Myanmar’s secretive jade industry is worth an estimated US$31 billion, far higher than official accounts, with most profits going to powerful military and former junta figures instead of the state coffers, a corruption watchdog said yesterday.
Shady income derived from the trade has long driven conflict in Myanmar, undermining efforts to stabilize its nascent democracy ahead of landmark elections next month, an investigation by London-based Global Witness said.
Jade mining, which was firmly in the hands of the military and the elite during the final years of junta rule, remains cloaked in secrecy, despite reforms under a quasi-civilian government that came to power in 2011.
In a report published yesterday, Global Witness estimated the value of jade produced last year was about US$31 billion — far exceeding the US$3.4 billion sold at Myanmar’s gem emporium last year, the nation’s only official market for international sales of the precious stone.
The estimated value of last year’s jade haul would amount to almost half of the impoverished nation’s GDP.
“The numbers are staggering,” Global Witness’ Juman Kubba said.
She added that there has been a “massive escalation” in jade extraction ahead of the Nov. 8 elections since large-scale mining resumed in September last year.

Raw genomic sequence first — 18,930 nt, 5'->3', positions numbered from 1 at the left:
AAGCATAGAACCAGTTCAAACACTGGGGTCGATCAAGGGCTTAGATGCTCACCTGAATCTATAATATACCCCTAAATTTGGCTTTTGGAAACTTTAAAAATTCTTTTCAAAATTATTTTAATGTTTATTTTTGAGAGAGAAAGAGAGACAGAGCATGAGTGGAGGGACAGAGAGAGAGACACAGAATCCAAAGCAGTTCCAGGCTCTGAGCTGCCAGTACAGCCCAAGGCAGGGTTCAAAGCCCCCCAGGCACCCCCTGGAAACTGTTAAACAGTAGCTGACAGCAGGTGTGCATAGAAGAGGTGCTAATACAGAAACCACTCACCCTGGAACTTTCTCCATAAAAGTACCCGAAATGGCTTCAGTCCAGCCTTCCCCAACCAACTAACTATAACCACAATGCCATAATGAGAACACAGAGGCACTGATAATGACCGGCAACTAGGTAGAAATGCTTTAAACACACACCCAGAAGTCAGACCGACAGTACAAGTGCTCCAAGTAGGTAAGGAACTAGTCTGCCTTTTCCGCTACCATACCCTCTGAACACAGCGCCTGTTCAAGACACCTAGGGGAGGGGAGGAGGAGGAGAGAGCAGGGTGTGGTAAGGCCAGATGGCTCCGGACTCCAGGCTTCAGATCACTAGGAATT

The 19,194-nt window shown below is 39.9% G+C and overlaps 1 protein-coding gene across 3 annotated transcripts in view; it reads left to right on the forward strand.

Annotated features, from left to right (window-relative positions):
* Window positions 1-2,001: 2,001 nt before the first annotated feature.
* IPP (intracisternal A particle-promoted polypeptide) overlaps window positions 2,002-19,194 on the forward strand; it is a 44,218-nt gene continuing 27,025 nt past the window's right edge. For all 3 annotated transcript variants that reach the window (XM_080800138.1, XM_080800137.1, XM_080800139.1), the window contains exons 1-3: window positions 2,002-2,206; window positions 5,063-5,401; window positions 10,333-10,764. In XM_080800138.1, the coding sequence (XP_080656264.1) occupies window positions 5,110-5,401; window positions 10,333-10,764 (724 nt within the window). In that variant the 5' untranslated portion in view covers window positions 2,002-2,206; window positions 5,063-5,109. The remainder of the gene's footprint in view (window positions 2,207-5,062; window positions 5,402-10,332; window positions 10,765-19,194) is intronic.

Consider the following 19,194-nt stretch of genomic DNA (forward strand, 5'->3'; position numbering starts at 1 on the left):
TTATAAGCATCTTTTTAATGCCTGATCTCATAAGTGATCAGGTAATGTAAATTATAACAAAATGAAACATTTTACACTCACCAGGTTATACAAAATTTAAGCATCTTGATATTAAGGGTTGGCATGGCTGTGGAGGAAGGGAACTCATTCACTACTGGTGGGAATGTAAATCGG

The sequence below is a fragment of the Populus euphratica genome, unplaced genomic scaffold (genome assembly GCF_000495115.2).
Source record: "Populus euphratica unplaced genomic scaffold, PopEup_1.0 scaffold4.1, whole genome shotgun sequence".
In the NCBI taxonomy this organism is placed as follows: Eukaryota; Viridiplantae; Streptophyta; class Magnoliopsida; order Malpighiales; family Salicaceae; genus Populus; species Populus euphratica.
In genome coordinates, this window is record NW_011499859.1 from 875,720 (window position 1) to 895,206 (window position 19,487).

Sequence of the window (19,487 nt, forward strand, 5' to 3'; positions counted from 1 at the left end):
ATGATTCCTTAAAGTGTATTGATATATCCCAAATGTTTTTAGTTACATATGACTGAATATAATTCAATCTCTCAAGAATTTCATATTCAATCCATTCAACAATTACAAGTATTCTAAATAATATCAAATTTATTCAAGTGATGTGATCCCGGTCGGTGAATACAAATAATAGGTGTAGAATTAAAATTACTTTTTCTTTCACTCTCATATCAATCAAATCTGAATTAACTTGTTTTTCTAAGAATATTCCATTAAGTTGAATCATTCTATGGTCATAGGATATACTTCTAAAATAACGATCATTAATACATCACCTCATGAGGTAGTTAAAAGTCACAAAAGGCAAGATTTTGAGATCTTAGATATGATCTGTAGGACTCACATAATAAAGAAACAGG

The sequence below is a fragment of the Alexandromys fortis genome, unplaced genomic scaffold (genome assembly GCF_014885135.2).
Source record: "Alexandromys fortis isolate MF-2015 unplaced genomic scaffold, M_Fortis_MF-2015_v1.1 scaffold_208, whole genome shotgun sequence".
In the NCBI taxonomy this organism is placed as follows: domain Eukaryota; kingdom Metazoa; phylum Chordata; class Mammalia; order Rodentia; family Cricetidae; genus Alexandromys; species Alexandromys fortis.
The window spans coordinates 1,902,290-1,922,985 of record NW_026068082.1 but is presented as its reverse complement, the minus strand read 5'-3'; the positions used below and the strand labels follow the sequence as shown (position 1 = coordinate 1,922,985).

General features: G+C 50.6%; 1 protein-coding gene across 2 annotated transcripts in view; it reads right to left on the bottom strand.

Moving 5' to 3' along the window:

The vote, if free and fair, is likely to be swept by Aung San Suu Kyi’s opposition, which is contesting a general election for the first time in 25 years.
The watchdog also alleged links between jade firms and powerful figures in the military, the drugs trade and the former junta, including Senior General Than Shwe’s family.
“You are talking about the people with the most to lose from genuine democracy making huge amounts of money, so that raises questions,” Kubba said.
Most of the world’s best quality jadeite is mined in Hpakant, a strip of torn earth in Myanmar’s insurgency-wracked northern Kachin state which borders China, a nation with a voracious demand for the precious stone.
The Global Witness valuation of jade mining in Myanmar is based on factors such as government production data, official sales prices and industry reports suggesting that up to 80 percent of the precious stone is smuggled directly out of the country.
Jade from Myanmar, which is still under US sanctions, is highly prized in China as a symbol of virtue and power. Official Chinese import data from last year indicates that more than US$12 billion of precious stones were imported from Myanmar — the vast majority jade — dwarfing Myanmar’s official figures.
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